A study published in the Journal of Food Science shows that extracts from pecan shells may be effective at protecting meats from Listeria growth.
A study published in the Journal of Food Science shows that extracts from pecan shells may be effective at protecting meats from Listeria
growth. Growers and processors of USDA certified organic foods are in
need of suitable organic antimicrobials. In this study, the researchers
wanted to develop and test natural antimicrobials derived from an
all-natural by-product, organic pecan shells.
Unroasted and roasted organic pecan shells were subjected to
solvent-free extraction to produce antimicrobials that were tested
against Listeria spp. and L. monocytogenes serotypes
to determine the minimum inhibitory concentrations (MIC) of
antimicrobials. The effectiveness of pecan shell extracts were further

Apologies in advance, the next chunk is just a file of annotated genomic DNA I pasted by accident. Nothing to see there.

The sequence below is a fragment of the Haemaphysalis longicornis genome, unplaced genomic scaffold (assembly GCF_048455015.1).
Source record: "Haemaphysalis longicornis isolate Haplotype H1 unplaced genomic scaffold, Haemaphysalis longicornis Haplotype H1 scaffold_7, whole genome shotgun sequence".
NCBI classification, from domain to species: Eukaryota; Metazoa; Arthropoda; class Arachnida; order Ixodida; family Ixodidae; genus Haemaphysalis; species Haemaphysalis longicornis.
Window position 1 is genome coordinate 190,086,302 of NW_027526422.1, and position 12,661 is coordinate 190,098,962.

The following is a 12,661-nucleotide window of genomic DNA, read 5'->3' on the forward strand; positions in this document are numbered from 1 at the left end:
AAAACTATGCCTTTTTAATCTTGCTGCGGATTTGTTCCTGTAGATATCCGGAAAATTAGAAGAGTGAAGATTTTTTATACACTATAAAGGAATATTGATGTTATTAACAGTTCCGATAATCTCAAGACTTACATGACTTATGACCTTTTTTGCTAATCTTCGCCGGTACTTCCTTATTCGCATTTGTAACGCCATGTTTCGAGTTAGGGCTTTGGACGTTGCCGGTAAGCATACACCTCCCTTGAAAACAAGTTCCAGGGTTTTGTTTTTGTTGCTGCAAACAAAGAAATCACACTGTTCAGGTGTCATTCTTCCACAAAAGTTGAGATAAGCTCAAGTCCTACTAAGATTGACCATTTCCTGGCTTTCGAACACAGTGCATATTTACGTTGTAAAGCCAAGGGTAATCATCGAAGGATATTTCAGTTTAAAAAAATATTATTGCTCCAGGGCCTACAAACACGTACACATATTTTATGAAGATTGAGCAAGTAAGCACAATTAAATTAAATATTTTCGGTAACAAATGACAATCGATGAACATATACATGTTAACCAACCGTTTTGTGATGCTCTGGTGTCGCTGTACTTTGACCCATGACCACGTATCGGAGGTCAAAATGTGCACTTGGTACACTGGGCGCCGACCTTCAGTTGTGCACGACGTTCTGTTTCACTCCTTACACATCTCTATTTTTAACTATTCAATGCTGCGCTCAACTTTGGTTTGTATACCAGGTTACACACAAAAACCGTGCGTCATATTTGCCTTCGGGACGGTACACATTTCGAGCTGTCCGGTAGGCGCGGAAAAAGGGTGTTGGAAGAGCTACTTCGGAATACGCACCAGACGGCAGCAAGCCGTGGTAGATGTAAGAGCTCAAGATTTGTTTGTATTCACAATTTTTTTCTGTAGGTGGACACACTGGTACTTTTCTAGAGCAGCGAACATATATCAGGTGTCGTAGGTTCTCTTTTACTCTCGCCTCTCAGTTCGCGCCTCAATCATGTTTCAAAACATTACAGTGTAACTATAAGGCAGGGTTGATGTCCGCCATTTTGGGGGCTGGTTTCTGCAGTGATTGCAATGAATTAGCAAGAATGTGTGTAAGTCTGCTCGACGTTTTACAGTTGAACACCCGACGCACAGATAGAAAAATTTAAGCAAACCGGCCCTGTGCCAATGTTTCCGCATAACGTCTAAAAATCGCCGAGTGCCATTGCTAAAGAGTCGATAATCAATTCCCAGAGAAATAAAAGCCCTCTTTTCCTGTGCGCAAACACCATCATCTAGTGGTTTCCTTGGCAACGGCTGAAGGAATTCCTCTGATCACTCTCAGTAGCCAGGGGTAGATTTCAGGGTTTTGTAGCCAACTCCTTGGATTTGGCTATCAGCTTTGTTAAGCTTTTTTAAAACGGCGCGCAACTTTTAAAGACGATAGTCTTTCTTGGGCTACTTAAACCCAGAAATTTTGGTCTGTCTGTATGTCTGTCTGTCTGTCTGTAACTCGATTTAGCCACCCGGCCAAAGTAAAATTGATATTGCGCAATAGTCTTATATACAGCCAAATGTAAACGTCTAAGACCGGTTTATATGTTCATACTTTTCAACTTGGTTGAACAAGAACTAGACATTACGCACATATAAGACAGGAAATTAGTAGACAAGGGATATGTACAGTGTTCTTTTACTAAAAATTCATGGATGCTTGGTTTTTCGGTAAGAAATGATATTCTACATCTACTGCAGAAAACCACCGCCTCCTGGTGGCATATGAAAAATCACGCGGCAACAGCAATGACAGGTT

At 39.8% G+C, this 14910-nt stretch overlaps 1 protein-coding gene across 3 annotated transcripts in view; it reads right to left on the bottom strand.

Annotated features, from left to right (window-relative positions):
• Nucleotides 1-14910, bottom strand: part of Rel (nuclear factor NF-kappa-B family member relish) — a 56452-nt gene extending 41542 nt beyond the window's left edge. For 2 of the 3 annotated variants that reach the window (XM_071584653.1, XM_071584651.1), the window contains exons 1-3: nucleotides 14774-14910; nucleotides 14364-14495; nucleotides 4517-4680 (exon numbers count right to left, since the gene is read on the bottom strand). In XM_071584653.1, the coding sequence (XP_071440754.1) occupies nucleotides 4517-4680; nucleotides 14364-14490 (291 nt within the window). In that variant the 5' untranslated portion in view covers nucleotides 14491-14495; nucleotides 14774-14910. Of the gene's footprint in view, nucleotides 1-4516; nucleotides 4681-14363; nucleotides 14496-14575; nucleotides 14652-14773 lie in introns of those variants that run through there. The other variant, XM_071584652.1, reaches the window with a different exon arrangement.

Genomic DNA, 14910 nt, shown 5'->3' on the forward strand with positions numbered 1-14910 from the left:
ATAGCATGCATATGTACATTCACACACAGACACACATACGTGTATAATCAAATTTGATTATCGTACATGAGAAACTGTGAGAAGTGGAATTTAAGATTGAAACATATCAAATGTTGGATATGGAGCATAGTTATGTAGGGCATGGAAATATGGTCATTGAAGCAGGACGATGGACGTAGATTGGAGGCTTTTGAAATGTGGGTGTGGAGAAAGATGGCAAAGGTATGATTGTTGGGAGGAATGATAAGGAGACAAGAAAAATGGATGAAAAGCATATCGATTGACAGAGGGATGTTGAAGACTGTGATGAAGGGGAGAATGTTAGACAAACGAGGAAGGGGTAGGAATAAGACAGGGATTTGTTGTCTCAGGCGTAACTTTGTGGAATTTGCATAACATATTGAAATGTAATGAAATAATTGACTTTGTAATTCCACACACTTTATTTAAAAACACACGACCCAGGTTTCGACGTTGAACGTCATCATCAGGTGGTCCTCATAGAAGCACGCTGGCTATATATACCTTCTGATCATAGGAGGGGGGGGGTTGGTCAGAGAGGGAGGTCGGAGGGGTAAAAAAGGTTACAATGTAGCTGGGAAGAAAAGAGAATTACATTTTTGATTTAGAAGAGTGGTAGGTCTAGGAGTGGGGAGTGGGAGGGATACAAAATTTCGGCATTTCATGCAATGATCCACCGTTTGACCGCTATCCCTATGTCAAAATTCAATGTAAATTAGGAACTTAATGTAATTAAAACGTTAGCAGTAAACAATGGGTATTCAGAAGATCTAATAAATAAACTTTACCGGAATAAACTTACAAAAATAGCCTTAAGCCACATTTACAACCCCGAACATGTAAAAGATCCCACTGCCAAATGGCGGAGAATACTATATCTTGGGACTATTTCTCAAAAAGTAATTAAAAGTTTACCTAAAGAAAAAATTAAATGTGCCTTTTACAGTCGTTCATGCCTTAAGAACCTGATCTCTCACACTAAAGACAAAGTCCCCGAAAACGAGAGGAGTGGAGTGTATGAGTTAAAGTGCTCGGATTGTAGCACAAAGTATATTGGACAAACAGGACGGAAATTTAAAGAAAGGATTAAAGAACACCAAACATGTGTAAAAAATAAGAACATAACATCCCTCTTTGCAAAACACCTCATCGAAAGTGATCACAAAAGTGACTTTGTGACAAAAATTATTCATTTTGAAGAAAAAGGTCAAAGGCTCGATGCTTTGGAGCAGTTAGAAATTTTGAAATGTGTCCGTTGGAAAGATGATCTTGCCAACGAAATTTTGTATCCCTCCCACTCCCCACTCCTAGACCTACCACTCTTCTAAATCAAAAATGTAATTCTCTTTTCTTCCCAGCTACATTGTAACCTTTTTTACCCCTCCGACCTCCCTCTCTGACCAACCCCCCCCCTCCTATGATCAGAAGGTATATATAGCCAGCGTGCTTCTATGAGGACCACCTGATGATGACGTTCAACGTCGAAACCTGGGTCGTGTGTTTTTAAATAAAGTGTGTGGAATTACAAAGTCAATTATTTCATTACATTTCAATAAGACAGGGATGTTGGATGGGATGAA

tested using a poultry skin model system and the growth inhibition of
the Listeria cells adhered onto the skin model were quantified.
The researchers found that the solvent-free extracts of pecan shells inhibited Listeria
strains at MICs as low as 0.38%. The antimicrobial effectiveness tests
on a poultry skin model exhibited nearly a 2 log reduction of the
inoculated cocktail mix of Listeria strains when extracts of
pecan shell powder were used. The extracts also produced greater than a
4 log reduction of the indigenous spoilage bacteria on the chicken
The researchers concluded that “pecan shell extracts may prove to be
very effective alternative antimicrobials against food pathogens and
supplement the demand for effective natural antimicrobials for use in
organic meat processing.”